There are many options to treat prostate cancer that has not spread to other organs in the body. These options include radical surgery, seed implantation, external beam radiation, hormonal therapy, cryosurgery and watchful waiting. There are four surgical options to treat prostate cancer: 1) radical retropubic prostatectomy, 2) radical perineal prostatectomy, 3) laparoscopic prostatectomy and 4) robot-assisted laparoscopic prostatectomy. The goal of these procedures is to remove the prostate gland so the cancer can be eradicated.
Robotic-assisted surgery is quickly becoming the gold standard to remove the prostate gland. How does robotic surgery work? Does the surgeon press a button and the robot performs the surgery for the doctor?
Robot-assisted surgery is an extension of laparoscopic surgery (key-hole surgery). A surgeon begins by placing laparoscopic ports into the patient's abdominal cavity. It's like arthroscopic surgery (joint surgery with cameras) but in the abdomen and pelvis. Robotic arms are connected and "docked" to these ports. The surgeon then sits at a console to control the robot. The console consists of a three-dimensional monitor and joysticks to drive the robotic arms. These robotic arms house specialized surgical instruments such as forceps, scissors, and the camera to see inside in the patient's body.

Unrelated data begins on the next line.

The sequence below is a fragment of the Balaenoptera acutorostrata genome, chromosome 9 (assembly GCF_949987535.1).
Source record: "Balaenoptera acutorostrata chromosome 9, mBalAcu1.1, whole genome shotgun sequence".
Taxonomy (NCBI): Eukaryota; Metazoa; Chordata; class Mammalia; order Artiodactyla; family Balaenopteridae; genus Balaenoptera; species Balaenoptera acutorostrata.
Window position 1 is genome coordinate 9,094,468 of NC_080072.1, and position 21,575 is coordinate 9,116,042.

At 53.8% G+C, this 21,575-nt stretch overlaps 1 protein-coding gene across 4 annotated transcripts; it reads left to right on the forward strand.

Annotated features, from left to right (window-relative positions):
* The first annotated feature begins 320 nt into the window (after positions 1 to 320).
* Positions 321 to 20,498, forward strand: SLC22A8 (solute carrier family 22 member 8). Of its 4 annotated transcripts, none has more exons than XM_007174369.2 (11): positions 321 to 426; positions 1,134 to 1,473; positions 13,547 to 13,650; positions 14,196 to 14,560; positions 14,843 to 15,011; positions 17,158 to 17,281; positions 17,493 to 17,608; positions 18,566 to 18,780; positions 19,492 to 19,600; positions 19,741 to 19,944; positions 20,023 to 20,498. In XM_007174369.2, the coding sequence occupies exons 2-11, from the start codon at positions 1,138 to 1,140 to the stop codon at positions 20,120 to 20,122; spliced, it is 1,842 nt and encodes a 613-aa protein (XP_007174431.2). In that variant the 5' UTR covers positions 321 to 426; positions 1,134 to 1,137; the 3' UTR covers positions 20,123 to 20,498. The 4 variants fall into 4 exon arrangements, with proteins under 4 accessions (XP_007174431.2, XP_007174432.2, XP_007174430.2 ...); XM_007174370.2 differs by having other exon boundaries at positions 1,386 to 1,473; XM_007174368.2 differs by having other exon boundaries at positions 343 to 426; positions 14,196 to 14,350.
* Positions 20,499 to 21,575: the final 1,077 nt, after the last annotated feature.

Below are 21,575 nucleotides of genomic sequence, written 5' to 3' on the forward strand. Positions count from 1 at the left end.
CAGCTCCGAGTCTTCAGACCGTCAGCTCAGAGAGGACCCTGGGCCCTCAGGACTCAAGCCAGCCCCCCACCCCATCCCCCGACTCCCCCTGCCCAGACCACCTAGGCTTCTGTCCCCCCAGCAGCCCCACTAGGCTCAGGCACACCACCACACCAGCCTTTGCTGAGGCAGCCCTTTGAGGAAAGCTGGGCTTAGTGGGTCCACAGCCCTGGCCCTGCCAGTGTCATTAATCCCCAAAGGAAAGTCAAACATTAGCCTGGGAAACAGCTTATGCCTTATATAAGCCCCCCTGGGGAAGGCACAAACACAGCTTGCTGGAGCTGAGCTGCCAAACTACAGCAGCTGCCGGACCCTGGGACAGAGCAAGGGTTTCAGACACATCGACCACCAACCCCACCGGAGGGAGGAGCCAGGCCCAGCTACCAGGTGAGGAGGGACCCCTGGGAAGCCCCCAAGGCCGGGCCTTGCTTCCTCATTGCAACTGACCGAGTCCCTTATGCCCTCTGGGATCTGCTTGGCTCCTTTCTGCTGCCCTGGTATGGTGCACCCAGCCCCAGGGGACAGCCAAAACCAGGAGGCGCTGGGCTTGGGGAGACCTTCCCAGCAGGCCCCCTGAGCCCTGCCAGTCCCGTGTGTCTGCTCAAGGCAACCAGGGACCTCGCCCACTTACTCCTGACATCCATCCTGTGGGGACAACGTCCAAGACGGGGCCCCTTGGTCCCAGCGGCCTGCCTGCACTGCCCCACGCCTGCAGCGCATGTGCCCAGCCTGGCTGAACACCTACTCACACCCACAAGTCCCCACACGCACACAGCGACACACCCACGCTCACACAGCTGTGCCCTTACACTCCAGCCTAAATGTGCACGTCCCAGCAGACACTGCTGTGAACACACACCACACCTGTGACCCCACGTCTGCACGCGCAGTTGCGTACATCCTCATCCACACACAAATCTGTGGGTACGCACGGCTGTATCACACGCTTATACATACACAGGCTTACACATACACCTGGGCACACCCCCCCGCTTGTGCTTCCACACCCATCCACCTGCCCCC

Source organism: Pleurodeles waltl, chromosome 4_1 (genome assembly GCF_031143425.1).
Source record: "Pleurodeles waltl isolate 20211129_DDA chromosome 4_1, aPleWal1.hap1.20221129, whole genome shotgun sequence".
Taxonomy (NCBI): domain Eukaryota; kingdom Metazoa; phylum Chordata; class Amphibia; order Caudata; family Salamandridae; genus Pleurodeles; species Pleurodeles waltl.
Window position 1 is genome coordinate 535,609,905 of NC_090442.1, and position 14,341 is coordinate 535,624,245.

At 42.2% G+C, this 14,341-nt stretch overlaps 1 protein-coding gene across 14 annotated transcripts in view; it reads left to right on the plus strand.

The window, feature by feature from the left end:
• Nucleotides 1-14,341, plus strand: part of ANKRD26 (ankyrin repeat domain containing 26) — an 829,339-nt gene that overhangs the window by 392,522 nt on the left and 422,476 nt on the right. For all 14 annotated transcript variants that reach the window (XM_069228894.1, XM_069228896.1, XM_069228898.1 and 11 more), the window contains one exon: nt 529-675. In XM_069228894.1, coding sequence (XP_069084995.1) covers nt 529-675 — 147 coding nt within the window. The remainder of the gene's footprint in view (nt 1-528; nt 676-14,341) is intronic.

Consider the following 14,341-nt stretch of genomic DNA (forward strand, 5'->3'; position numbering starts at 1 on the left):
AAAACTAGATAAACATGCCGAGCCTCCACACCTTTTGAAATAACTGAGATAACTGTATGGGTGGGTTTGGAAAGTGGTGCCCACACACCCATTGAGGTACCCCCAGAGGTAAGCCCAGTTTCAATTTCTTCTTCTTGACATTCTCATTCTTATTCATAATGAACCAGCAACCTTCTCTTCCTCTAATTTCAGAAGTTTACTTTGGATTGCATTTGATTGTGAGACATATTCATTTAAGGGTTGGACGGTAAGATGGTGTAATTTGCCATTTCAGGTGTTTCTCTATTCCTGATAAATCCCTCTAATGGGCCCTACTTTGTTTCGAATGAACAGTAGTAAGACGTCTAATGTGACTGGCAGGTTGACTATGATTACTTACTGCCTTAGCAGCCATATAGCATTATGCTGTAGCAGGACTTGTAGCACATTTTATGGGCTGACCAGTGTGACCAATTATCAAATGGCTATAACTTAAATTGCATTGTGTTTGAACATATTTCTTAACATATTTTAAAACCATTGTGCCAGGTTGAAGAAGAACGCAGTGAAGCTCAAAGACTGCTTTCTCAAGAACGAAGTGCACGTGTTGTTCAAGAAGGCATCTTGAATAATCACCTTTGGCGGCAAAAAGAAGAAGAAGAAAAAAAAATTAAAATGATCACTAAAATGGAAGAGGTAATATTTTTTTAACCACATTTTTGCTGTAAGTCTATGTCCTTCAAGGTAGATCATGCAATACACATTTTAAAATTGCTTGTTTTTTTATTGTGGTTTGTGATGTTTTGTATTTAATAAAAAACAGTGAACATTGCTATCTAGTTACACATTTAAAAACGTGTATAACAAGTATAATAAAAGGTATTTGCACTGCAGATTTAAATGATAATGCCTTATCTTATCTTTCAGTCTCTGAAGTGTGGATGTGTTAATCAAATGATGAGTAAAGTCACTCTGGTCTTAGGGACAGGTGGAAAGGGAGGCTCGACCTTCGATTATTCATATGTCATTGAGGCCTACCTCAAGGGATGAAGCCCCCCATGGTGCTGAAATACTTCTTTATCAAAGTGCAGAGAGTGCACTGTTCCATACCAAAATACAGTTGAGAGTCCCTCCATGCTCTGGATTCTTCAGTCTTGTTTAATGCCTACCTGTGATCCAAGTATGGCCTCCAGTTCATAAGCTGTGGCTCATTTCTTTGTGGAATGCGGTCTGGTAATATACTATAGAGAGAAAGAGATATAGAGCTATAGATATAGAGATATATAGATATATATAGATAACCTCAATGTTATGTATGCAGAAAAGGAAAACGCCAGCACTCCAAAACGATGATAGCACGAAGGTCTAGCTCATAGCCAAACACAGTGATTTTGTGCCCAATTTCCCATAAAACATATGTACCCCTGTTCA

The surgeon uses the joysticks to tell the robotic arms what to do. This is similar to a video game. If you move the right arm up, the right-sided instrument inside the patient moves up. If you pinch your fingers together, the scissors will cut. The robotic arms follow every motion directed by the surgeon. Coordinated by a computer program, these movements are smooth, without tremor and precise. Essentially, they mimic the human hand. In addition, the camera used to see inside the body is magnified and allows the surgeon to see the smallest of body parts up-close.
These technological advances allow the urologist to perform a better prostatectomy. The advantages to robotic surgery are as follows: 1) smaller incisions are required, 2) less blood loss, 3) better nerve control to prevent impotency, 4) less pain, 5) quicker return of urinary control and 6) quicker return to normal daily functions.
Urologists are seeing a steady trend toward robotic surgery for prostate cancer. This procedure is revolutionizing how we treat men with prostate cancer. I am going to spend the next few weeks reviewing and detailing robotic surgery for prostate cancer. These topics will include proper patient selection, urinary control and erectile dysfunction after surgery, the recovery process and what to expect after surgery.
Published On: September 24, 2007